Systematic investigation of attitudes expressed in Arabic on Twitter towards the United States and Iran during 2012–13 shows how the analysis of social media can illuminate the politics of contemporary political discourses and generates an informative analysis of anti-Americanism in the Middle East. We not only analyze overall attitudes, but using a novel events-based analytical strategy, we examine reactions to specific events, including the removal of Mohamed Morsi in Egypt, the Innocence of Muslims video, and reactions to possible U.S. intervention in Syria. We also examine the Boston Marathon bombings of April 2013, in which the United States suffered damage from human beings, and Hurricane Sandy, in which it suffered damage from nature. Our findings reinforce evidence from polling that anti-Americanism is pervasive and intense, but they also suggest that this animus is directed less toward American society than toward the impingement of the United States on other countries. Arabic Twitter discourses about Iran are at least as negative as discourses about the United States, and less ambivalent. Anti-Americanism may be a specific manifestation of a more general phenomenon: resentment toward powerful countries perceived as interfering in national and regional affairs.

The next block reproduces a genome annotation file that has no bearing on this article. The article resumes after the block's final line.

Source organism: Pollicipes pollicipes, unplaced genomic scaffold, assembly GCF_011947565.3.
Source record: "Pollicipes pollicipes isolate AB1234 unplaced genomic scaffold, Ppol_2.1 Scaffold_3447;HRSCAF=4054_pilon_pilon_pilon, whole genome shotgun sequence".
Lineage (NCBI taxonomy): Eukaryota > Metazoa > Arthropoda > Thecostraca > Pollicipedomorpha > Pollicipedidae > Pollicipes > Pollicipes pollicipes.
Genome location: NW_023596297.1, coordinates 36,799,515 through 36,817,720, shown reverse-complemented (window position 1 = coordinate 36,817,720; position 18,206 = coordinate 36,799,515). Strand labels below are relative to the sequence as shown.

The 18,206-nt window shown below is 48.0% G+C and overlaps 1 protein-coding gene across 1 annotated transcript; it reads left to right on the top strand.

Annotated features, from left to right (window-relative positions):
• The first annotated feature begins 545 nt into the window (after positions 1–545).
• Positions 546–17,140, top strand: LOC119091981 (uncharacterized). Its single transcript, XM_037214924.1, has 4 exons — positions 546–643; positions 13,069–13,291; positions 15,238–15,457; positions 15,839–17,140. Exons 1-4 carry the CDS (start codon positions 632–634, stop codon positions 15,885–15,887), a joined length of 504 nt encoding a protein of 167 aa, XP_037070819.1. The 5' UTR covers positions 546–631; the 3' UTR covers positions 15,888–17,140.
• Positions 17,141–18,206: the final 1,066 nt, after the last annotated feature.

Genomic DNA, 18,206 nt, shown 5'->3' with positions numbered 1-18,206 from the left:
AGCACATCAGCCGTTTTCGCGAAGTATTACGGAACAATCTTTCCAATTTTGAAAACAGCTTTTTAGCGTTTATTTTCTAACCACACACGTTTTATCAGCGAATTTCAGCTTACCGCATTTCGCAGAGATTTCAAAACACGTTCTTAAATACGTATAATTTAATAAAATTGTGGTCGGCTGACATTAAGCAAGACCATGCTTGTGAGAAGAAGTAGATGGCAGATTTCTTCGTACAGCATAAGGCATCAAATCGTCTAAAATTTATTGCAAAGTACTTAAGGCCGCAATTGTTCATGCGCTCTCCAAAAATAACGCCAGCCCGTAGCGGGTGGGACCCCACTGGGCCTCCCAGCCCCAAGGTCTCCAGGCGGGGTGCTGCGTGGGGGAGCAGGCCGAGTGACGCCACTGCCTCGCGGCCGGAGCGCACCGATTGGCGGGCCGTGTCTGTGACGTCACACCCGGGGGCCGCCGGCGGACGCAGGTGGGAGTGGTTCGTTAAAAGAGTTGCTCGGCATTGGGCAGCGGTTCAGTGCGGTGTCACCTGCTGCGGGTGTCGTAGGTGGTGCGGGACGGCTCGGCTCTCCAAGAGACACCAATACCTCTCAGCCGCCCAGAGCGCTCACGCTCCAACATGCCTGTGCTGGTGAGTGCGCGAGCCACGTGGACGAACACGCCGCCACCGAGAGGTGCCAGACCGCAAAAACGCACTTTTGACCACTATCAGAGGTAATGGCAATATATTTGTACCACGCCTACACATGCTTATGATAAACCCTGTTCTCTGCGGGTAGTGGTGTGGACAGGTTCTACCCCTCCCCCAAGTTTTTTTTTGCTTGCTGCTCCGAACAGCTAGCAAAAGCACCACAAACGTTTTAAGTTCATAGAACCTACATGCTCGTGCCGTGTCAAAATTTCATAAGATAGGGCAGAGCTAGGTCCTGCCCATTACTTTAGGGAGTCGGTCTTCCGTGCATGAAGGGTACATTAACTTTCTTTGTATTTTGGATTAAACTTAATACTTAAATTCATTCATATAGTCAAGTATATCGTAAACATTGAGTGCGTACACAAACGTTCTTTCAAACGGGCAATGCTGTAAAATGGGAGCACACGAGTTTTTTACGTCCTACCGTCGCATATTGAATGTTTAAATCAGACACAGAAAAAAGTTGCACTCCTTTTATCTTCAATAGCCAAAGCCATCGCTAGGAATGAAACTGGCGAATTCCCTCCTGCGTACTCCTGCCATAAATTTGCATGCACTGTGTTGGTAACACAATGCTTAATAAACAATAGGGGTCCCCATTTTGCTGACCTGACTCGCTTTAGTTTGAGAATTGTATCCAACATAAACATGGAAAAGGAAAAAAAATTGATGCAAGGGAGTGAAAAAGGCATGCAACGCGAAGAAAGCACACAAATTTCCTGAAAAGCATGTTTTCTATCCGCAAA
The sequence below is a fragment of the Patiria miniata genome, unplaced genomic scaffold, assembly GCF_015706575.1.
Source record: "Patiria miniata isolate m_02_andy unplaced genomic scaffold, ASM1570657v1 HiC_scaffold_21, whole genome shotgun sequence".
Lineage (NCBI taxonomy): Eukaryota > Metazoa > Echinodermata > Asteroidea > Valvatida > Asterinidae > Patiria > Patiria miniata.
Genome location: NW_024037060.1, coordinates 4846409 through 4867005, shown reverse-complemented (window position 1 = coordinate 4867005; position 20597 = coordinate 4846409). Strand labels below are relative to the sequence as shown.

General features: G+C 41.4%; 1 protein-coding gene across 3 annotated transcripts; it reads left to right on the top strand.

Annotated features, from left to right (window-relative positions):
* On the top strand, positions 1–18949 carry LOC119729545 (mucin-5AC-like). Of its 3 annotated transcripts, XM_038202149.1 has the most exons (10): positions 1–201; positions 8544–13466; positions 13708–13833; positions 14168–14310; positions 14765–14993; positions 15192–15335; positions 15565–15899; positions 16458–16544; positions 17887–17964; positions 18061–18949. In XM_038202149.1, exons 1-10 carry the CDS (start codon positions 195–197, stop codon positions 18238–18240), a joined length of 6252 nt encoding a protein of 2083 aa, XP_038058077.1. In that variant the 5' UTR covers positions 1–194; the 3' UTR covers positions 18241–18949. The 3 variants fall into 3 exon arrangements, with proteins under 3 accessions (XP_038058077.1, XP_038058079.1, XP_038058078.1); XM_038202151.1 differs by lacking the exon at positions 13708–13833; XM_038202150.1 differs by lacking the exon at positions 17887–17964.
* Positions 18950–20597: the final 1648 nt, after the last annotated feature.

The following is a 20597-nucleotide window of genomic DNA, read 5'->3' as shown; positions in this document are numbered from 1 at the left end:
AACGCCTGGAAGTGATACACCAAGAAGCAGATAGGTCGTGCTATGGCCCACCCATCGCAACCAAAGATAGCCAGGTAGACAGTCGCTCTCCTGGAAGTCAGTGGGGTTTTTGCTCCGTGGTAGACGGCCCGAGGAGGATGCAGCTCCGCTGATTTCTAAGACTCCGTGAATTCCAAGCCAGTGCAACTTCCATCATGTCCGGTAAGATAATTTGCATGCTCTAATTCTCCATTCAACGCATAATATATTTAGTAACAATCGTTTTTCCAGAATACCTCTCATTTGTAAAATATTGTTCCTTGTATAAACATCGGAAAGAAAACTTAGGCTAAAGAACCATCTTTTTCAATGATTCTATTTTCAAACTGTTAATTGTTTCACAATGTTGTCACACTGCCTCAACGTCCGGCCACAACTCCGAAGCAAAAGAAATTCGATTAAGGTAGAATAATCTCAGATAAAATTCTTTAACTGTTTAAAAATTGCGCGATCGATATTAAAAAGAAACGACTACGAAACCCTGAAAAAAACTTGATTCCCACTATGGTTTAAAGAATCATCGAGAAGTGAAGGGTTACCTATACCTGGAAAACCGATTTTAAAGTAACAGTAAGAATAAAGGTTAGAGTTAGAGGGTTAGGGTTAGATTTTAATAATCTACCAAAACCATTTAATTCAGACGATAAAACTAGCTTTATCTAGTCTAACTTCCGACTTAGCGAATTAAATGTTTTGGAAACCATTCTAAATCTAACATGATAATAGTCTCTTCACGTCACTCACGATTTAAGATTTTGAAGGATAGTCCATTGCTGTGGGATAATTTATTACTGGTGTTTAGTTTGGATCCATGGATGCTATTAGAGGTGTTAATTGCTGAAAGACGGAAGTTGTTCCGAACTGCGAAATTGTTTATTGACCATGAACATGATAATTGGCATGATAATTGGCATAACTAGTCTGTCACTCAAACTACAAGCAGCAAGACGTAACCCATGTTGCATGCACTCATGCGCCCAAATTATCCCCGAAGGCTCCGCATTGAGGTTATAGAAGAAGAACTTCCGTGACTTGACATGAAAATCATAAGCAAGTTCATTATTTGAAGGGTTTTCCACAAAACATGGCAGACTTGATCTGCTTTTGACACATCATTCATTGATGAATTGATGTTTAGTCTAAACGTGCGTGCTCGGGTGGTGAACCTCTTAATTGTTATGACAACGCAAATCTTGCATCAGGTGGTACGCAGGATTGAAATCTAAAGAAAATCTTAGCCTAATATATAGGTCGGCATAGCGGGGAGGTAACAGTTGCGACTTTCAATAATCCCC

This article outlines the concept of Global Experimentalist Governance (GXG). GXG is an institutionalized transnational process of participatory and multilevel problem solving, in which particular problems (and the means of addressing them) are framed in an open-ended way, and subjected to periodic revision by various forms of peer review in light of locally generated knowledge. GXG differs from other forms of international organization and transnational governance, and is emerging in various issue areas. The Montreal Protocol on ozone-depleting substances is used to illustrate how GXG functions. The conditions for the emergence of GXG are specified, as well as some of its possible benefits.
According to our constitutional conception, modern democracy is multidimensional: it incorporates the values of faction control, minority rights protection, and informed deliberation, as well as political accountability. The impact of multilateral organizations (MLOs) on democracy is often not straightforward: it requires careful analysis of how particular MLOs interact with preexisting domestic political institutions within specific issue-areas. Thus we reject the conventional wisdom that MLOs are necessarily democracy-degrading simply because they are not directly participatory. Gartzke and Naoi's critique misstates our views on some fundamental issues. We clarify our analyses of the multidimensional nature of constitutional democracy; the relationship between democracy and multilateralism; the Madisonian distinction between interest groups that support the general interest and those that do not; and our understanding of the current state of research. We suggest possibilities for further elaborating our argument, theoretically and empirically.